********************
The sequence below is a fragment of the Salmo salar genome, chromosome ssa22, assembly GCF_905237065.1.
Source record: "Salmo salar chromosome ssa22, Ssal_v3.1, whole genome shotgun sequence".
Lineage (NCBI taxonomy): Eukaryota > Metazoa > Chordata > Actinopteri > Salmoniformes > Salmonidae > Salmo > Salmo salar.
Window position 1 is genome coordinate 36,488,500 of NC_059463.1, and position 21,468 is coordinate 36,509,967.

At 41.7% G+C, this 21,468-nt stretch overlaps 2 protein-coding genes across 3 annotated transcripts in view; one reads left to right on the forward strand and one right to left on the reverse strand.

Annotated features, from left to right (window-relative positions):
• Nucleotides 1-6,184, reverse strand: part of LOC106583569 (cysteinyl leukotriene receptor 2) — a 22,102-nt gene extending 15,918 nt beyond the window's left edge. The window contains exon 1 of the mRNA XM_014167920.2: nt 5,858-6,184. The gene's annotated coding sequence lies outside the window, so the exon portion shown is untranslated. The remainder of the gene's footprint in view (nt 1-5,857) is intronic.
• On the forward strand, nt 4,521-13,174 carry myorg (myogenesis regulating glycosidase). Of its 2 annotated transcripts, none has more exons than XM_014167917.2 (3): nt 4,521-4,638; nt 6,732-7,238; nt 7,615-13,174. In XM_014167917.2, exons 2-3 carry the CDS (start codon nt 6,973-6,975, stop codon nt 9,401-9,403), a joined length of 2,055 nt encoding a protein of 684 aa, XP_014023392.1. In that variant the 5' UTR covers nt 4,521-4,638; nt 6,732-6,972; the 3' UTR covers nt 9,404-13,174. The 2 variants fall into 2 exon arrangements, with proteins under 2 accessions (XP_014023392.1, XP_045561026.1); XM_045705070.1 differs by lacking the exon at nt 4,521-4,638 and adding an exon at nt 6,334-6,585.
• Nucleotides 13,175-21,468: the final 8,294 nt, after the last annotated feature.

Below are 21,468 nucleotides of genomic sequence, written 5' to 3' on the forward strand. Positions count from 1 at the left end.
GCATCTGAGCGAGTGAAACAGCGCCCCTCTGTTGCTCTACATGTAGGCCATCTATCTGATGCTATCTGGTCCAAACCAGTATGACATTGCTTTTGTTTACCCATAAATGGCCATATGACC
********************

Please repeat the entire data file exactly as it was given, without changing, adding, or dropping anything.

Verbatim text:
The sequence below is a fragment of the Salmo salar genome, chromosome ssa22, assembly GCF_905237065.1.
Source record: "Salmo salar chromosome ssa22, Ssal_v3.1, whole genome shotgun sequence".
Lineage (NCBI taxonomy): Eukaryota > Metazoa > Chordata > Actinopteri > Salmoniformes > Salmonidae > Salmo > Salmo salar.
Window position 1 is genome coordinate 36,488,500 of NC_059463.1, and position 21,468 is coordinate 36,509,967.

At 41.7% G+C, this 21,468-nt stretch overlaps 2 protein-coding genes across 3 annotated transcripts in view; one reads left to right on the forward strand and one right to left on the reverse strand.

Annotated features, from left to right (window-relative positions):
• Nucleotides 1-6,184, reverse strand: part of LOC106583569 (cysteinyl leukotriene receptor 2) — a 22,102-nt gene extending 15,918 nt beyond the window's left edge. The window contains exon 1 of the mRNA XM_014167920.2: nt 5,858-6,184. The gene's annotated coding sequence lies outside the window, so the exon portion shown is untranslated. The remainder of the gene's footprint in view (nt 1-5,857) is intronic.
• On the forward strand, nt 4,521-13,174 carry myorg (myogenesis regulating glycosidase). Of its 2 annotated transcripts, none has more exons than XM_014167917.2 (3): nt 4,521-4,638; nt 6,732-7,238; nt 7,615-13,174. In XM_014167917.2, exons 2-3 carry the CDS (start codon nt 6,973-6,975, stop codon nt 9,401-9,403), a joined length of 2,055 nt encoding a protein of 684 aa, XP_014023392.1. In that variant the 5' UTR covers nt 4,521-4,638; nt 6,732-6,972; the 3' UTR covers nt 9,404-13,174. The 2 variants fall into 2 exon arrangements, with proteins under 2 accessions (XP_014023392.1, XP_045561026.1); XM_045705070.1 differs by lacking the exon at nt 4,521-4,638 and adding an exon at nt 6,334-6,585.
• Nucleotides 13,175-21,468: the final 8,294 nt, after the last annotated feature.

Below are 21,468 nucleotides of genomic sequence, written 5' to 3' on the forward strand. Positions count from 1 at the left end.
GCATCTGAGCGAGTGAAACAGCGCCCCTCTGTTGCTCTACATGTAGGCCATCTATCTGATGCTATCTGGTCCAAACCAGTATGACATTGCTTTTGTTTACCCATAAATGGCCATATGACC